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Tax hike may stifle B2L recovery

The planned increase in Capital Gains Tax could endanger the growth of the buy-to-let sector which is beginning to show heartening signs of strength, says Sally Laker, managing director of Mortgage Intelligence Holdings

Now, in many areas rents are almost back at their 2007 peak. In April, the average rent in the UK rose by 0.6% to £663 per month – 2.2% higher than a year ago.

In London, where house prices have risen by 13% in the past year according to the Land Registry, prospects are particularly promising, with an average annual return of 18.8%, or £39,090. This compares with 5.1%, or £6,875, in the North-East.

Importantly, lenders are looking favourably on the sector once more.
In the recession buy-to-let mortgages suffered more than most as lenders tightened their criteria significantly, demanding 35% deposits instead of the usual 15%.

Many landlords who wished to take advantage of lower property prices had their hands tied and, according to the Council of Mortgage Lenders, only 93,500 buy-to-let mortgages were arranged in 2009 – a quarter of the number seen in 2007.

So despite the possible increase in CGT the buy-to-let market is looking hot to trot again and the longer term future looks bright.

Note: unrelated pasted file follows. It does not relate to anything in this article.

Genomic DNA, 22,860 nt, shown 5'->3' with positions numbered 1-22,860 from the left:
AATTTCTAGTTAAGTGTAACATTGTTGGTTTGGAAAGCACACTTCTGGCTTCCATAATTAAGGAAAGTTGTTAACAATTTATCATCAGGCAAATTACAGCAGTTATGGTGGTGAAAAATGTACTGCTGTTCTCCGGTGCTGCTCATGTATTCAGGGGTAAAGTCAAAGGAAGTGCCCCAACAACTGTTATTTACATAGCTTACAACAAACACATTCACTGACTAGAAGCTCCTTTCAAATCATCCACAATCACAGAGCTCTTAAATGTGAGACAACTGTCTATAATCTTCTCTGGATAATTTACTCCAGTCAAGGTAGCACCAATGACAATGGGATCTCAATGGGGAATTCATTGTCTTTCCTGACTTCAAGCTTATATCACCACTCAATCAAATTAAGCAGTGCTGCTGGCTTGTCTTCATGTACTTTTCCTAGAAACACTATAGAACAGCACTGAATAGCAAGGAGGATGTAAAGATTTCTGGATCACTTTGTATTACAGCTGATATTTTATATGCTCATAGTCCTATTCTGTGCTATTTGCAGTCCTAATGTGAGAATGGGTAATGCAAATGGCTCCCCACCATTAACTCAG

As more lenders get back into the market with attractive deals investors old and new are likely to be tempted to jump in.

Of course, this spells good news for mortgage brokers as the sector bursts into life again and demand increases.

Let’s just hope the potential CGT increase doesn’t put a spanner in the works of buy-to-let at this sensitive time, and that the coalition government doesn’t have any more unpleasant surprises in store.

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60 Seconds with…

Paul HowardHead of Corporate AccountsNationwide Building Society With first-time buyers finding it hard to get on the housing ladder, what impact will this have on the buy-to-let market?It’s putting more demand on the private rental sector and we are seeing lenders make their products more attractive in response. The Mortgage Works recently introduced 80% LTV […]

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New CGT threatens housing recovery

Government Capital Gains Tax proposals could force a quarter of property investors from the housing market, according to a survey by LSL Property Services plc, owner of the UK’s largest lettings agent network.

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  • John Stephenson 3rd June 2010 at 12:26 pm

    Lets hope that capital gains tax causes the housing market to CRASH. I earn just above an average salary and still cannot afford a home. You are people blind? Why the hell do you people think rise after rise is good for the greater good? If people have eye watering mortage/rent and have less money in their back pocket to spend on goods/services then the economy will collapse. THINK ABOUT IT YOU GREEDY LOT.

  • John Stephenson 3rd June 2010 at 12:26 pm

    Lets hope that capital gains tax causes the housing market to CRASH. I earn just above an average salary and still cannot afford a home. You are people blind? Why the hell do you people think rise after rise is good for the greater good? If people have eye watering mortage/rent and have less money in their back pocket to spend on goods/services then the economy will collapse. THINK ABOUT IT YOU GREEDY LOT.